Chloé's Dashboard in Warp Drive

Another Glimpse

Chloé's Dashboard in Warp DriveWarp Drive

So here is a glimpse of Chloé’s dashboard. (Yes, I went crazy with a preset in the Flare app.) It looks a good bit different from the dashboard of any other car I’ve ever had. I’m getting more familiar with the controls and information displays every day.

Chloé has two drive modes: normal and Eco. In normal drive mode, the car will get up and move. When switching it into Eco mode, you can literally feel the car “pull back.” In Eco mode the EV is placing more emphasis on efficiency: recharging at every opportunity and minimizing energy use, for example: with the climate control system.


This week I took three extended “trips” in Chloé. I must tell you, knowing that you are “driving on fumes” so-to-speak, that you only have an 80 mile range* has made me a little cautious about my driving. I worry somewhat that I’m going to “run out of gas.” But I forced myself to be brave and dare to take some “trips.” The more I drive the car, the more confident I become that it will get me “there and back” without running out of power.

So, this week I went to:

  1. Beverly Hills and the West Hollywood area and back (not too bad: about 40 miles remaining when I arrived home)
  2. downtown LA, then to Santa Monica, then back home (a little more unnerving: about 20 miles remaining when I arrived home)
  3. downtown LA, then to LAX, and then back home (not too bad: again, about 40 miles remaining

Changes in Driving Habits

  1. So now the navigation system assumes a new level of importance to me.  Until I become more confident of “distance,” I have actually been plugging all of my destinations and waypoints into the navigation system to be sure they fall easily within the 80 mile range. “Quick little errands” have now become thought-out “trips.”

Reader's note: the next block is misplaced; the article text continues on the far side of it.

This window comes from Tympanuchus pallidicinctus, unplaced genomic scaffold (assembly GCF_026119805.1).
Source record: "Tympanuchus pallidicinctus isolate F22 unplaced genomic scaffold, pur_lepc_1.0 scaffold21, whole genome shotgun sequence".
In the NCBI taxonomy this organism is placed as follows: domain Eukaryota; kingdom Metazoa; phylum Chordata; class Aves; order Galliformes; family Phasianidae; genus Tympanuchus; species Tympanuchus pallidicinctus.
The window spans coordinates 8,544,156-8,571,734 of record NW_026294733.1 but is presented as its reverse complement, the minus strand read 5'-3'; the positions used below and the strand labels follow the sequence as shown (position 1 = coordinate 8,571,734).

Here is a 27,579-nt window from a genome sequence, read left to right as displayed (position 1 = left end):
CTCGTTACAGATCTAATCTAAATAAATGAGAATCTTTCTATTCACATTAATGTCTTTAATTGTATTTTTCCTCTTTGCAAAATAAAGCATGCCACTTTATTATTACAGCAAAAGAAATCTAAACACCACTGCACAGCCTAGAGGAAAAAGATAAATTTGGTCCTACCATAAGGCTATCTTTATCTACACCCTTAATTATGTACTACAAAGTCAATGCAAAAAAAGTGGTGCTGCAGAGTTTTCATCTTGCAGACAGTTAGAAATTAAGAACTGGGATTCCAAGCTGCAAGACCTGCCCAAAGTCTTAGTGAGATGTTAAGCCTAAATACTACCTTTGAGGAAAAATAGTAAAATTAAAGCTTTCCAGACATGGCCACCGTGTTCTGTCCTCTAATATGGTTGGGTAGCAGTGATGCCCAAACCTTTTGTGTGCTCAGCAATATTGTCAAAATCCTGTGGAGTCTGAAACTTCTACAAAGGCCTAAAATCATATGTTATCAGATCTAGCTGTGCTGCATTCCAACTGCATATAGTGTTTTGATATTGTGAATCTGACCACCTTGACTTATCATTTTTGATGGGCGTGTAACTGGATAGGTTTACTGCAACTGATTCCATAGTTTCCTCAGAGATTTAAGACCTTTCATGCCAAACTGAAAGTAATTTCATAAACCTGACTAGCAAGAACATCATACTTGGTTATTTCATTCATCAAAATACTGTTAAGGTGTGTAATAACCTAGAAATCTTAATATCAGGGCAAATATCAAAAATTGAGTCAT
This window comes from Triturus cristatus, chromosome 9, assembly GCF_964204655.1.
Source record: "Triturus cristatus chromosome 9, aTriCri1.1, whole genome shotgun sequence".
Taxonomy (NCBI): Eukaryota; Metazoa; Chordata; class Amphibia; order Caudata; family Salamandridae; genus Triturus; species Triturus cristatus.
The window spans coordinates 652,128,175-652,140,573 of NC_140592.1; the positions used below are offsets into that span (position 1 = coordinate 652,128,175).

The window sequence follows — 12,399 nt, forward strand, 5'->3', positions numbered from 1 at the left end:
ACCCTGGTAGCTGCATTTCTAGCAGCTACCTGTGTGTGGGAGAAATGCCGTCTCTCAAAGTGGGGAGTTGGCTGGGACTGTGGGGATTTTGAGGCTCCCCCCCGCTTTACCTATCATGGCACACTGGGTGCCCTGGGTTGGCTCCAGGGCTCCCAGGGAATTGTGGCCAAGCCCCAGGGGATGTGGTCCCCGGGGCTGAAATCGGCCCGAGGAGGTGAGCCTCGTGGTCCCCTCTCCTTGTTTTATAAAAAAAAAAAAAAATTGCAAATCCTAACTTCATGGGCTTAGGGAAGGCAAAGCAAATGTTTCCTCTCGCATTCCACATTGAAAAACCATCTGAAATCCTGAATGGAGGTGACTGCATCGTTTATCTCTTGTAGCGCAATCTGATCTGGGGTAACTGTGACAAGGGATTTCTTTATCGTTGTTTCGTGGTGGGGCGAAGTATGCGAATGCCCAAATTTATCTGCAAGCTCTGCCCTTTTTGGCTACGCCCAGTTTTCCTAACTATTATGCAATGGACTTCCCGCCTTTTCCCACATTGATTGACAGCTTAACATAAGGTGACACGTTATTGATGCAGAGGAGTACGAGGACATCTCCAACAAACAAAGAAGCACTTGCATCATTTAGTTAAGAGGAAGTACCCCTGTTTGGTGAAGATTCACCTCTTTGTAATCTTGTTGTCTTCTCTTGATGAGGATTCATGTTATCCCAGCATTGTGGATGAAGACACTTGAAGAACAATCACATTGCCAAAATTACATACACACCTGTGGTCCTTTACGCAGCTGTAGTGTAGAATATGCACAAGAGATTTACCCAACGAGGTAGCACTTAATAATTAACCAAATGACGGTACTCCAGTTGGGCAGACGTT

2. Predictive driving has taken on a whole new dimension. For example: if the traffic light in the next block or two is red, why speed up to it only to have to stop when coasting up to it is far more energy efficient.
  3. Everything focuses on energy efficiency. I’ve even read that gas-powered drivers could improve fuel efficiency by about 30% just by changing their driving habits, being less aggressive at initial accelerations and more inclined to coast to a stop instead of racing to one. The climate control system, windshield washers, everything, uses a measurable amount of energy. The Leaf actually shows this information. (Looks like a single swish of the windshield wiper uses about .75 kw per hour of energy.)
  4. I drive much slower in LA than I ever did in Atlanta. I’ve often mused about the reasons for that. But now, I’m making certain I go the speed limit 100% of the time. And on the interstate, I set the cruise control for a maximum speed of 60mph. (I’m told the car can easily do 90+ but have no need to try that.) The owner’s manual says that speeds over 60mph greatly reduce energy efficiency.
  5. I’ve noticed that the car seems to be vastly more efficient in stop and go traffic than on the interstate. Since I tend to avoid the interstates out here anyway, this observation hasn’t really impacted my driving habits.


The Leaf really does a good job of providing the driver with a lot of real-time information, both in the dashboards (top and bottom) as well as in the information display area (not pictured in this post).

The large number on the bottom right of the dashboard is how many more miles the car thinks it can go. This number is being continuously updated in real time based on your driving patterns, the weather, your speed, the terrain, as well as other factors. It goes down more quickly, for example, when you are going up a steep hill. Just before you begin to worry, as you crest the hill, the car begins re-charging itself and the number of miles increases more quickly. This continuous feedback informs your driving behavior.

The dashboard also provides more longterm averages. For example: the Energy Economy Average which tells you how many miles you are averaging per kilowatt hour. Even the little gimmicky dial that builds trees in the top left dashboard encourages me to save more trees by driving more efficiently. Sounds crazy, I know!

Impression So Far

Tim likes. Tim really likes!

Chloé's Dashboard